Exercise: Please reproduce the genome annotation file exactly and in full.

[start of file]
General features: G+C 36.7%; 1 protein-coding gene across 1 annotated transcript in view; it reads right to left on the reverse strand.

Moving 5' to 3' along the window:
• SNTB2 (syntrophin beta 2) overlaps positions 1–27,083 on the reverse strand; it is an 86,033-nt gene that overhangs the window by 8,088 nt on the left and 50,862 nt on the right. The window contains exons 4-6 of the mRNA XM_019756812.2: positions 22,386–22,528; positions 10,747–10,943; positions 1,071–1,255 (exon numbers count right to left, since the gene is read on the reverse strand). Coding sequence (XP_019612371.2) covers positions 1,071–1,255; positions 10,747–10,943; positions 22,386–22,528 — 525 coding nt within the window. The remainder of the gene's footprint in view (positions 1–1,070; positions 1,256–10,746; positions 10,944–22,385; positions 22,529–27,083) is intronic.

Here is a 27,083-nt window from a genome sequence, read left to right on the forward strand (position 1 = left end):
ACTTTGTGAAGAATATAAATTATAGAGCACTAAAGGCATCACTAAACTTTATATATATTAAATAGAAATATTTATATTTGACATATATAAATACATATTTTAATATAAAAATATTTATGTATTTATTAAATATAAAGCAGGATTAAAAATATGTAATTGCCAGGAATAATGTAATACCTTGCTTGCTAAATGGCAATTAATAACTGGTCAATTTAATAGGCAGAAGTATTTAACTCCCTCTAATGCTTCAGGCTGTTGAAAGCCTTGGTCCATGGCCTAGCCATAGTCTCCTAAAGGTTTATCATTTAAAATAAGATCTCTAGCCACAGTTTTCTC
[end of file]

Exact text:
General features: G+C 36.7%; 1 protein-coding gene across 1 annotated transcript in view; it reads right to left on the reverse strand.

Moving 5' to 3' along the window:
• SNTB2 (syntrophin beta 2) overlaps positions 1–27,083 on the reverse strand; it is an 86,033-nt gene that overhangs the window by 8,088 nt on the left and 50,862 nt on the right. The window contains exons 4-6 of the mRNA XM_019756812.2: positions 22,386–22,528; positions 10,747–10,943; positions 1,071–1,255 (exon numbers count right to left, since the gene is read on the reverse strand). Coding sequence (XP_019612371.2) covers positions 1,071–1,255; positions 10,747–10,943; positions 22,386–22,528 — 525 coding nt within the window. The remainder of the gene's footprint in view (positions 1–1,070; positions 1,256–10,746; positions 10,944–22,385; positions 22,529–27,083) is intronic.

Here is a 27,083-nt window from a genome sequence, read left to right on the forward strand (position 1 = left end):
ACTTTGTGAAGAATATAAATTATAGAGCACTAAAGGCATCACTAAACTTTATATATATTAAATAGAAATATTTATATTTGACATATATAAATACATATTTTAATATAAAAATATTTATGTATTTATTAAATATAAAGCAGGATTAAAAATATGTAATTGCCAGGAATAATGTAATACCTTGCTTGCTAAATGGCAATTAATAACTGGTCAATTTAATAGGCAGAAGTATTTAACTCCCTCTAATGCTTCAGGCTGTTGAAAGCCTTGGTCCATGGCCTAGCCATAGTCTCCTAAAGGTTTATCATTTAAAATAAGATCTCTAGCCACAGTTTTCTC